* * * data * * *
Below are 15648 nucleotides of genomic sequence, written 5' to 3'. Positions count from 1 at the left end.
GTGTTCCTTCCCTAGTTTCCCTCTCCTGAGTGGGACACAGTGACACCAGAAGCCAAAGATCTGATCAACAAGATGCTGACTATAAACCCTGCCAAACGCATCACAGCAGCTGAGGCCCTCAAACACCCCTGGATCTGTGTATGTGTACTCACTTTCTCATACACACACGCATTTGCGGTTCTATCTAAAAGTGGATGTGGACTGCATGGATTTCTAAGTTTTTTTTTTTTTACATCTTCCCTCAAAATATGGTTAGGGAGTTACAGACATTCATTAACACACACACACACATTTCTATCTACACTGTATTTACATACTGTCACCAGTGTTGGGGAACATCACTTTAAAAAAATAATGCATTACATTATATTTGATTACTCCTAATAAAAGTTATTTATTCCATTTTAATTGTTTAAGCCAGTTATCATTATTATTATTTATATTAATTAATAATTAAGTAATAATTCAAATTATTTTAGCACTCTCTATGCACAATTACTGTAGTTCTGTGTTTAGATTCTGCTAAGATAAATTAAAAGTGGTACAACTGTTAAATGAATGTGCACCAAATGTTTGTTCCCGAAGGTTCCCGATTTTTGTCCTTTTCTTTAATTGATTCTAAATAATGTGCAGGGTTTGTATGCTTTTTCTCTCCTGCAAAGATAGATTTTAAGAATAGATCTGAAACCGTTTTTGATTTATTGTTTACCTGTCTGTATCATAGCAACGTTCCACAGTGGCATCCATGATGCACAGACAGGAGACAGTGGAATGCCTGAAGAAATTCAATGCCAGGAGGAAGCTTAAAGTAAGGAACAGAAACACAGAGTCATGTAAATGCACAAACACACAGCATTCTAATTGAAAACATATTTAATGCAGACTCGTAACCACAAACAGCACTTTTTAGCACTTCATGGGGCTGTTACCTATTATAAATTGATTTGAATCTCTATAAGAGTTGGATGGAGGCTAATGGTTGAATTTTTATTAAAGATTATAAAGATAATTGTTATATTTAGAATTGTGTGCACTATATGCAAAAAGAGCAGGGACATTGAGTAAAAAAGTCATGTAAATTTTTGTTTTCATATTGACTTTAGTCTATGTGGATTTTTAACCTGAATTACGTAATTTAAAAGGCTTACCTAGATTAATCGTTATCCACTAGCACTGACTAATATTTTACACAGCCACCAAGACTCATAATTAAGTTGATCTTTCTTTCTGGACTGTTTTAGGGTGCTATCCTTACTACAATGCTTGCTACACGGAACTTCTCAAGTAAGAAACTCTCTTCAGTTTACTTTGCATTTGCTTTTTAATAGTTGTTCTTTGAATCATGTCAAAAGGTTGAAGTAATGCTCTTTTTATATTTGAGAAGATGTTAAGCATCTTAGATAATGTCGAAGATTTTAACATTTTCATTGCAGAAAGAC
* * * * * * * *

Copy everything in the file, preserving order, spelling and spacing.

Below are 15648 nucleotides of genomic sequence, written 5' to 3'. Positions count from 1 at the left end.
GTGTTCCTTCCCTAGTTTCCCTCTCCTGAGTGGGACACAGTGACACCAGAAGCCAAAGATCTGATCAACAAGATGCTGACTATAAACCCTGCCAAACGCATCACAGCAGCTGAGGCCCTCAAACACCCCTGGATCTGTGTATGTGTACTCACTTTCTCATACACACACGCATTTGCGGTTCTATCTAAAAGTGGATGTGGACTGCATGGATTTCTAAGTTTTTTTTTTTTTACATCTTCCCTCAAAATATGGTTAGGGAGTTACAGACATTCATTAACACACACACACACATTTCTATCTACACTGTATTTACATACTGTCACCAGTGTTGGGGAACATCACTTTAAAAAAATAATGCATTACATTATATTTGATTACTCCTAATAAAAGTTATTTATTCCATTTTAATTGTTTAAGCCAGTTATCATTATTATTATTTATATTAATTAATAATTAAGTAATAATTCAAATTATTTTAGCACTCTCTATGCACAATTACTGTAGTTCTGTGTTTAGATTCTGCTAAGATAAATTAAAAGTGGTACAACTGTTAAATGAATGTGCACCAAATGTTTGTTCCCGAAGGTTCCCGATTTTTGTCCTTTTCTTTAATTGATTCTAAATAATGTGCAGGGTTTGTATGCTTTTTCTCTCCTGCAAAGATAGATTTTAAGAATAGATCTGAAACCGTTTTTGATTTATTGTTTACCTGTCTGTATCATAGCAACGTTCCACAGTGGCATCCATGATGCACAGACAGGAGACAGTGGAATGCCTGAAGAAATTCAATGCCAGGAGGAAGCTTAAAGTAAGGAACAGAAACACAGAGTCATGTAAATGCACAAACACACAGCATTCTAATTGAAAACATATTTAATGCAGACTCGTAACCACAAACAGCACTTTTTAGCACTTCATGGGGCTGTTACCTATTATAAATTGATTTGAATCTCTATAAGAGTTGGATGGAGGCTAATGGTTGAATTTTTATTAAAGATTATAAAGATAATTGTTATATTTAGAATTGTGTGCACTATATGCAAAAAGAGCAGGGACATTGAGTAAAAAAGTCATGTAAATTTTTGTTTTCATATTGACTTTAGTCTATGTGGATTTTTAACCTGAATTACGTAATTTAAAAGGCTTACCTAGATTAATCGTTATCCACTAGCACTGACTAATATTTTACACAGCCACCAAGACTCATAATTAAGTTGATCTTTCTTTCTGGACTGTTTTAGGGTGCTATCCTTACTACAATGCTTGCTACACGGAACTTCTCAAGTAAGAAACTCTCTTCAGTTTACTTTGCATTTGCTTTTTAATAGTTGTTCTTTGAATCATGTCAAAAGGTTGAAGTAATGCTCTTTTTATATTTGAGAAGATGTTAAGCATCTTAGATAATGTCGAAGATTTTAACATTTTCATTGCAGAAAGAC